The Italian growers’ association APOC has had organic certification for several years. “In 2020 we had a turnover of about €5 mln in the organic sector. This mainly covers leafy vegetables such as lettuce, but also seed vegetables, fruits, with chestnuts as a novelty, citrus and tomatoes for the processing industry,” said agronomist and technical advisor Rita Miano of APOC.
Organic arugula in a package from a member of APOC (Photo provided by Rita Miano)
“Our members are mainly located in Campania, Apulia and Sicily. In addition to the processing sector in Italy, the outlets are mainly foreign, namely Germany, Denmark, the United Kingdom, the Netherlands, Austria and Switzerland. The latter country has its own organic standard, Bio Suisse, according to European Regulation 834/2007.”
The path APOC has taken can be described as virtuous, as it has always believed and invested in activities with a very limited environmental impact. “Organic, at APOC, stands for a cultivation method that allows cultivation without the use of plant protection products. In this way, biodiversity is promoted and the environment is respected. The approach to organic is actually a philosophy of life. The growers’ organization fully supports this kind of pathway and for 2021 we expect to double the number of members, acreage and sales.”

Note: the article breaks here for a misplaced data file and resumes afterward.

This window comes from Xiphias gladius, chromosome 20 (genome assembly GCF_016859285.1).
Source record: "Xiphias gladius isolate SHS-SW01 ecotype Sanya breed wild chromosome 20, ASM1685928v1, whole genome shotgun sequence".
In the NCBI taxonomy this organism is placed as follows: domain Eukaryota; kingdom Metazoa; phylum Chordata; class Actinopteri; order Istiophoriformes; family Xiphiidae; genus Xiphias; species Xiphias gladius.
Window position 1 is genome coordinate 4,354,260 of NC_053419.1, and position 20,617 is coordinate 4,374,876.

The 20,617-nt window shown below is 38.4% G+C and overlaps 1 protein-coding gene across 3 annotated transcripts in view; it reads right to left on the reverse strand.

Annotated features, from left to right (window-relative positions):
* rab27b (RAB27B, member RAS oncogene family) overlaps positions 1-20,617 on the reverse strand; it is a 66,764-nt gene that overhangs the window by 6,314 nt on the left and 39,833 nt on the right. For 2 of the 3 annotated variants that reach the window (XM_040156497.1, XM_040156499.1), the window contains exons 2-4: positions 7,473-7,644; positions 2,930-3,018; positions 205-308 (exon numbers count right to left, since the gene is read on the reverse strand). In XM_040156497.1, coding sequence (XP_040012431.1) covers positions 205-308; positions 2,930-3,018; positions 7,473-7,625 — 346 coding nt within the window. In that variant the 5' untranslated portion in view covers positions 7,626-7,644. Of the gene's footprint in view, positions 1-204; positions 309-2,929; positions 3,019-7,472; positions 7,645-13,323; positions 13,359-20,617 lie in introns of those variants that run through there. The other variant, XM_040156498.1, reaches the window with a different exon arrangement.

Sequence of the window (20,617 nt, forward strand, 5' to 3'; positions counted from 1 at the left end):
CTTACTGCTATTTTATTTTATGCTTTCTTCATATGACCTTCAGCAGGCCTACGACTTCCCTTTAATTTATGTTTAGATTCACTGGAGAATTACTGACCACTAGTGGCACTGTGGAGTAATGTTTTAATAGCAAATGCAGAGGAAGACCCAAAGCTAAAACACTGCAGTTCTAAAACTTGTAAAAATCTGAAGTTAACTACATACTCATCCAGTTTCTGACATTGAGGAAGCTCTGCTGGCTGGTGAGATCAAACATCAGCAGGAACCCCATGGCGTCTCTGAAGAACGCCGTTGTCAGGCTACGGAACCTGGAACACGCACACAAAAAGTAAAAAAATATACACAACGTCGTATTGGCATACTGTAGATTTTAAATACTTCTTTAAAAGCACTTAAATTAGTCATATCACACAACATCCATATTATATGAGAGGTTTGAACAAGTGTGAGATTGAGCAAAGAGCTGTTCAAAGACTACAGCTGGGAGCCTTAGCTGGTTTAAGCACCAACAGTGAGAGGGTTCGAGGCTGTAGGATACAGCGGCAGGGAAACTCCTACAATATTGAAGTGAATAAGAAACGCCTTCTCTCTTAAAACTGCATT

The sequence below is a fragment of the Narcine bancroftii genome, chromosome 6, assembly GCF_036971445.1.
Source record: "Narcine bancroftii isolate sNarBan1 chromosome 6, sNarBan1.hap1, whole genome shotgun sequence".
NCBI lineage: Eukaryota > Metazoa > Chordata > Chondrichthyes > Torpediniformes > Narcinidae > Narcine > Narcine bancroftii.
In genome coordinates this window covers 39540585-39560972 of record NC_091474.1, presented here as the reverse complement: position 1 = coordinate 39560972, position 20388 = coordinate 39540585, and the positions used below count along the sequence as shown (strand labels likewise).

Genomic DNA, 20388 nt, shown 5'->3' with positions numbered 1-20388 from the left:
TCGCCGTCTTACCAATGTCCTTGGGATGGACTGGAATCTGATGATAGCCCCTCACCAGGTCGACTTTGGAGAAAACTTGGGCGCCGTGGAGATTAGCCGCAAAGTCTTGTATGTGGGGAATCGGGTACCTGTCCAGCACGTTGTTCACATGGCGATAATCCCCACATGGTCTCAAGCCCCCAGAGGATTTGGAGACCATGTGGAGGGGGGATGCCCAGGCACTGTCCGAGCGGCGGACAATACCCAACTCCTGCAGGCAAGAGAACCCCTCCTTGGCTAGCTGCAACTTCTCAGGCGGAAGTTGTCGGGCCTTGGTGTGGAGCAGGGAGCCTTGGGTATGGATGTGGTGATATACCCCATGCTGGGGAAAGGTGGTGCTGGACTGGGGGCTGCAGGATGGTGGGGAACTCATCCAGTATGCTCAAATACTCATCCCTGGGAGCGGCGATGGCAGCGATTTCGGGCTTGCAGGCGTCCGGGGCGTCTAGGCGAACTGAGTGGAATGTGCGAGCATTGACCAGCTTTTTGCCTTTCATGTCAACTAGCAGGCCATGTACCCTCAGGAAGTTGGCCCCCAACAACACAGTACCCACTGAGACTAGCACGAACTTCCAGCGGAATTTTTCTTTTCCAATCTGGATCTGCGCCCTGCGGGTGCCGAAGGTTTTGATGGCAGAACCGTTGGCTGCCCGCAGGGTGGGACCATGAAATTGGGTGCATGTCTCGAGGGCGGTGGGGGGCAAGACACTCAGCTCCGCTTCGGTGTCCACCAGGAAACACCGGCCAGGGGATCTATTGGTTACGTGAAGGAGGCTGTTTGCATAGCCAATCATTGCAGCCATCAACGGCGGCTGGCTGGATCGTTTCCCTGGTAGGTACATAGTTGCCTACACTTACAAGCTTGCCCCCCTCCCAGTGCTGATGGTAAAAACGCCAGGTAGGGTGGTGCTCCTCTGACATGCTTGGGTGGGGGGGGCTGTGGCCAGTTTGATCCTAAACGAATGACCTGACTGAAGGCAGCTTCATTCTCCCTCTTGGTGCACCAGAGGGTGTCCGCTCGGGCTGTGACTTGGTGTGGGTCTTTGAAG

Organic baby spinach in a package from a member of APOC (Photo provided by Rita Miano)
“In order for a crop to be sold as organic, the entire supply chain must be certified. We have also noticed that the interest for organic crops is increasing. This is evidenced by the fact that we already have a large number of new organic members for 2021.”
APOC has established its own organic logo that is used by members (see photo on the right). “In addition to the certification itself, the growers’ organization has also created a specific logo for the recognition of its members’ organic crops.”
“The financial resources allocated by the EU are increasingly focused on policies that minimize environmental damage and on making agriculture and horticulture as sustainable as possible,” concluded Rita Miano.
For more information:
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